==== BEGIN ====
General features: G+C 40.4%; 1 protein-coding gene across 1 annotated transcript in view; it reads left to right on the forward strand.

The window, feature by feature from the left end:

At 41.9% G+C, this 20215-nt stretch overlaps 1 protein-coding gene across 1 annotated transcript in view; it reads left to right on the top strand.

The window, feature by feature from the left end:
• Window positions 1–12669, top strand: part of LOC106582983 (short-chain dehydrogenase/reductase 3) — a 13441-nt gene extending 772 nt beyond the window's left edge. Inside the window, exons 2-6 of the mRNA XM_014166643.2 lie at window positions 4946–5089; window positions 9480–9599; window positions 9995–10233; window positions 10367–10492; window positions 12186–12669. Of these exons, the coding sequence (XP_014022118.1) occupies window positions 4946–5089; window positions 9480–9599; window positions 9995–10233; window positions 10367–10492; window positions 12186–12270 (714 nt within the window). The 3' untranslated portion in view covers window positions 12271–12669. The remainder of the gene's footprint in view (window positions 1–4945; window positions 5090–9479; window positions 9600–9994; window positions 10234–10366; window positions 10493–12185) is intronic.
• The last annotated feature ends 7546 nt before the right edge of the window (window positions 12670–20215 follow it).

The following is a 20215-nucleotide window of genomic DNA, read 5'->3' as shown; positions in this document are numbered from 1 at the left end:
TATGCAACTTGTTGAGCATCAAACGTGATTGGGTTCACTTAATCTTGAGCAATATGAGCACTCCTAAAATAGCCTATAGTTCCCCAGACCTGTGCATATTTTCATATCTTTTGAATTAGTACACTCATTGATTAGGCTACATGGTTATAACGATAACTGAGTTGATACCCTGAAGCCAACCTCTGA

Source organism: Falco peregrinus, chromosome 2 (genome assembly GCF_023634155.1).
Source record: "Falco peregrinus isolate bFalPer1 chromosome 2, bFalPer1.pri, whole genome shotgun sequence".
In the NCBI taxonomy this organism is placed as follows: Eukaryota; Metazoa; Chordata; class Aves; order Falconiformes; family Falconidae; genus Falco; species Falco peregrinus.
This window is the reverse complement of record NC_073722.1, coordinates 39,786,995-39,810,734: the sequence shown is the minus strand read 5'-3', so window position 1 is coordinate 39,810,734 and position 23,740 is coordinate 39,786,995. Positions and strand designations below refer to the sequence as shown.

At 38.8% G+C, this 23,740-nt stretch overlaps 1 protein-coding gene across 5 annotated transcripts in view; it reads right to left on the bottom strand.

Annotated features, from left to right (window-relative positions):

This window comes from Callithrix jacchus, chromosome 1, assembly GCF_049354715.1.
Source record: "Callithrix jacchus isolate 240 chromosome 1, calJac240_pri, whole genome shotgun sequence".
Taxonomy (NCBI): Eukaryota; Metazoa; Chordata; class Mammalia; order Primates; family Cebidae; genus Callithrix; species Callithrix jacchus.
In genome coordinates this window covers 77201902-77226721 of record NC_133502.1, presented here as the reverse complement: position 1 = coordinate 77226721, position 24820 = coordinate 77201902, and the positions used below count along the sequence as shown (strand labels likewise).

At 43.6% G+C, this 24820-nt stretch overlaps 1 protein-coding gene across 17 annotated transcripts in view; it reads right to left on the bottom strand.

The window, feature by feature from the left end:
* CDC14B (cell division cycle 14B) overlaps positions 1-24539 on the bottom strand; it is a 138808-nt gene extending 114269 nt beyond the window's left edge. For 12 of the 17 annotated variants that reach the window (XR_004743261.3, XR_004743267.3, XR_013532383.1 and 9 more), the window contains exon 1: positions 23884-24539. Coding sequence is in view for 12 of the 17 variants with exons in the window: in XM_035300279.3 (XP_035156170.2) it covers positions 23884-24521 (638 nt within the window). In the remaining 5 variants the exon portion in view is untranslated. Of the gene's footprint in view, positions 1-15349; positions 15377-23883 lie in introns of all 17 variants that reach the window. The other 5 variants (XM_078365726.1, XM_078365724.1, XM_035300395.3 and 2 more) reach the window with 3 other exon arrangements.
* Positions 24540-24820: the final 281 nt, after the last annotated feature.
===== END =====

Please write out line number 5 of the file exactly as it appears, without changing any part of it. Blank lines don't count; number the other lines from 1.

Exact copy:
• Window positions 1–12669, top strand: part of LOC106582983 (short-chain dehydrogenase/reductase 3) — a 13441-nt gene extending 772 nt beyond the window's left edge. Inside the window, exons 2-6 of the mRNA XM_014166643.2 lie at window positions 4946–5089; window positions 9480–9599; window positions 9995–10233; window positions 10367–10492; window positions 12186–12669. Of these exons, the coding sequence (XP_014022118.1) occupies window positions 4946–5089; window positions 9480–9599; window positions 9995–10233; window positions 10367–10492; window positions 12186–12270 (714 nt within the window). The 3' untranslated portion in view covers window positions 12271–12669. The remainder of the gene's footprint in view (window positions 1–4945; window positions 5090–9479; window positions 9600–9994; window positions 10234–10366; window positions 10493–12185) is intronic.